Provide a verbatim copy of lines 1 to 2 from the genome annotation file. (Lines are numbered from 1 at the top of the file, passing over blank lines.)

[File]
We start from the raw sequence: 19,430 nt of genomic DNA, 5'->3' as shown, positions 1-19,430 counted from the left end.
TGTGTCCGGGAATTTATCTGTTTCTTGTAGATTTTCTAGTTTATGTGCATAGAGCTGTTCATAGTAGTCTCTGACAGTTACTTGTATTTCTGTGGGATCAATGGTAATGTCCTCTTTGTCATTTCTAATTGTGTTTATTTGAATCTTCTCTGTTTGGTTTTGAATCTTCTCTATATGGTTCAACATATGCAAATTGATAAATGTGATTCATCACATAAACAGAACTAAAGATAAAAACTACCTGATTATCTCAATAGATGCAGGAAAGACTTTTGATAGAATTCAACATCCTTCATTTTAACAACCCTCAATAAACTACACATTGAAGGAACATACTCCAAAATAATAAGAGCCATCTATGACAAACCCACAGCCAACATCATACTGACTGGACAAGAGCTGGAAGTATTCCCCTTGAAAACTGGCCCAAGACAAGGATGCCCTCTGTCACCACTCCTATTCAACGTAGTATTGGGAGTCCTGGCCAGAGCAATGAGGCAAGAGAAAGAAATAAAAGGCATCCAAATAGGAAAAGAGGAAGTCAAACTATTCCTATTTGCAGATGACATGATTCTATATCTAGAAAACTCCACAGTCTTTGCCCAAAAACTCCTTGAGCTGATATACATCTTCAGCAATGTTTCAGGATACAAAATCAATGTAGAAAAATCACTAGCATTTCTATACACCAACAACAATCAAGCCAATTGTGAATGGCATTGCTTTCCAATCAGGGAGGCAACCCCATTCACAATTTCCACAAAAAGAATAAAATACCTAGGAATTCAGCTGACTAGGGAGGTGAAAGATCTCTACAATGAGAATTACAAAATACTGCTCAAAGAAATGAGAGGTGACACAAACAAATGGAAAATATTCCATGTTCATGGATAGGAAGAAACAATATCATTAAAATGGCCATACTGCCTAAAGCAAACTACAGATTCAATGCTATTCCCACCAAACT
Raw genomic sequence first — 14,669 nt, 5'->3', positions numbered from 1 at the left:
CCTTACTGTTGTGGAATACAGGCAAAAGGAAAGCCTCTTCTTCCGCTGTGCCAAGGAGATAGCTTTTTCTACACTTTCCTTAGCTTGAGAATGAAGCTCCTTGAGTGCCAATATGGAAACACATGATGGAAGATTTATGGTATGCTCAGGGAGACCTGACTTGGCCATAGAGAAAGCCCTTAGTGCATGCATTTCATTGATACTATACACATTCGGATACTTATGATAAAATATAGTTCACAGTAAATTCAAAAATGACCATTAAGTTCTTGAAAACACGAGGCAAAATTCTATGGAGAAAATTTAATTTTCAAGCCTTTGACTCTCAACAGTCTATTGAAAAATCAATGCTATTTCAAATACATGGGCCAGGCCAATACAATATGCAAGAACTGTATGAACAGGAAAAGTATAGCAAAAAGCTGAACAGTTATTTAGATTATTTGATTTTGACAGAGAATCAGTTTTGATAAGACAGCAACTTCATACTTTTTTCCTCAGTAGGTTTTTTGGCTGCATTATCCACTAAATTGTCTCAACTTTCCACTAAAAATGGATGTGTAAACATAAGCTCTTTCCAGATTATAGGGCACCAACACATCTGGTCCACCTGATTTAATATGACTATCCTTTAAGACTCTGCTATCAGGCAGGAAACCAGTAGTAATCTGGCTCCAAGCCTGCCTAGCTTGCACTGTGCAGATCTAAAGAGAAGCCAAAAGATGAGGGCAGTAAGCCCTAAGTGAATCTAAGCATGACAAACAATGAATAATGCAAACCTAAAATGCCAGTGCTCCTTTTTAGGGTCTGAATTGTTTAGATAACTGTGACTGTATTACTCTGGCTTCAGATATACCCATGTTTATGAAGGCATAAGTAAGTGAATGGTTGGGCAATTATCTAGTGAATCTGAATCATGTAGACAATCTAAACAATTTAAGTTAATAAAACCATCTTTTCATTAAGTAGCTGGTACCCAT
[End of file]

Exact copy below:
We start from the raw sequence: 19,430 nt of genomic DNA, 5'->3' as shown, positions 1-19,430 counted from the left end.
TGTGTCCGGGAATTTATCTGTTTCTTGTAGATTTTCTAGTTTATGTGCATAGAGCTGTTCATAGTAGTCTCTGACAGTTACTTGTATTTCTGTGGGATCAATGGTAATGTCCTCTTTGTCATTTCTAATTGTGTTTATTTGAATCTTCTCTGTTTGGTTTTGAATCTTCTCTATATGGTTCAACATATGCAAATTGATAAATGTGATTCATCACATAAACAGAACTAAAGATAAAAACTACCTGATTATCTCAATAGATGCAGGAAAGACTTTTGATAGAATTCAACATCCTTCATTTTAACAACCCTCAATAAACTACACATTGAAGGAACATACTCCAAAATAATAAGAGCCATCTATGACAAACCCACAGCCAACATCATACTGACTGGACAAGAGCTGGAAGTATTCCCCTTGAAAACTGGCCCAAGACAAGGATGCCCTCTGTCACCACTCCTATTCAACGTAGTATTGGGAGTCCTGGCCAGAGCAATGAGGCAAGAGAAAGAAATAAAAGGCATCCAAATAGGAAAAGAGGAAGTCAAACTATTCCTATTTGCAGATGACATGATTCTATATCTAGAAAACTCCACAGTCTTTGCCCAAAAACTCCTTGAGCTGATATACATCTTCAGCAATGTTTCAGGATACAAAATCAATGTAGAAAAATCACTAGCATTTCTATACACCAACAACAATCAAGCCAATTGTGAATGGCATTGCTTTCCAATCAGGGAGGCAACCCCATTCACAATTTCCACAAAAAGAATAAAATACCTAGGAATTCAGCTGACTAGGGAGGTGAAAGATCTCTACAATGAGAATTACAAAATACTGCTCAAAGAAATGAGAGGTGACACAAACAAATGGAAAATATTCCATGTTCATGGATAGGAAGAAACAATATCATTAAAATGGCCATACTGCCTAAAGCAAACTACAGATTCAATGCTATTCCCACCAAACT